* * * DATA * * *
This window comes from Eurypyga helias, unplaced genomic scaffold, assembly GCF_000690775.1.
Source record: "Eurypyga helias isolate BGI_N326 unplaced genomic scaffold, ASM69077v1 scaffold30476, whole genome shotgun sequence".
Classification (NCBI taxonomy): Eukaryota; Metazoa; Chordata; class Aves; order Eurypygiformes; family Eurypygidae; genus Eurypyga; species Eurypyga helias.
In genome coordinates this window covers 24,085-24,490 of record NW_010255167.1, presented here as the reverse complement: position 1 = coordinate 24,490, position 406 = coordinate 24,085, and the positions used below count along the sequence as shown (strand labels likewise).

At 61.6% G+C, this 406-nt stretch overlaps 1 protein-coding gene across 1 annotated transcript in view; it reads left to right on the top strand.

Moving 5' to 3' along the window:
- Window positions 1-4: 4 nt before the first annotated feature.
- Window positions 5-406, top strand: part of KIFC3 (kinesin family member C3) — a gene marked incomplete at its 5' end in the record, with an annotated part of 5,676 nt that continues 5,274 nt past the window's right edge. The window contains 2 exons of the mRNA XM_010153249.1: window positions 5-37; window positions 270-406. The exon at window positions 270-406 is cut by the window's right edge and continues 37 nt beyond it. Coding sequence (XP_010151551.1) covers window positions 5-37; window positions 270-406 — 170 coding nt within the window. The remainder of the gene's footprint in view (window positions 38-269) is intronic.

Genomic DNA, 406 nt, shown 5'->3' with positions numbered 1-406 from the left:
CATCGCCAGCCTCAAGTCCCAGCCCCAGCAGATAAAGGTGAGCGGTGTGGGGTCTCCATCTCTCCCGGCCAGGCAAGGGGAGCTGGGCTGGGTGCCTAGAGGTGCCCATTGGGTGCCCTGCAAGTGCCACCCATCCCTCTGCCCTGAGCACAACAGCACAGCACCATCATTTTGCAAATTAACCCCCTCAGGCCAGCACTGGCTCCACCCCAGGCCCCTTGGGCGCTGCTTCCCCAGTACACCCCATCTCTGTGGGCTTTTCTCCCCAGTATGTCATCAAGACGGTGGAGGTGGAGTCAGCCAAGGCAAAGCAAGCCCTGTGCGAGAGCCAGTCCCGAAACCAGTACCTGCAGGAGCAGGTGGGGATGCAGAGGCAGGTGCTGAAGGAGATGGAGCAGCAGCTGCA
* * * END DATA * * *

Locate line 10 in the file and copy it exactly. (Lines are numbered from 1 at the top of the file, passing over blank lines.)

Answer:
CATCGCCAGCCTCAAGTCCCAGCCCCAGCAGATAAAGGTGAGCGGTGTGGGGTCTCCATCTCTCCCGGCCAGGCAAGGGGAGCTGGGCTGGGTGCCTAGAGGTGCCCATTGGGTGCCCTGCAAGTGCCACCCATCCCTCTGCCCTGAGCACAACAGCACAGCACCATCATTTTGCAAATTAACCCCCTCAGGCCAGCACTGGCTCCACCCCAGGCCCCTTGGGCGCTGCTTCCCCAGTACACCCCATCTCTGTGGGCTTTTCTCCCCAGTATGTCATCAAGACGGTGGAGGTGGAGTCAGCCAAGGCAAAGCAAGCCCTGTGCGAGAGCCAGTCCCGAAACCAGTACCTGCAGGAGCAGGTGGGGATGCAGAGGCAGGTGCTGAAGGAGATGGAGCAGCAGCTGCA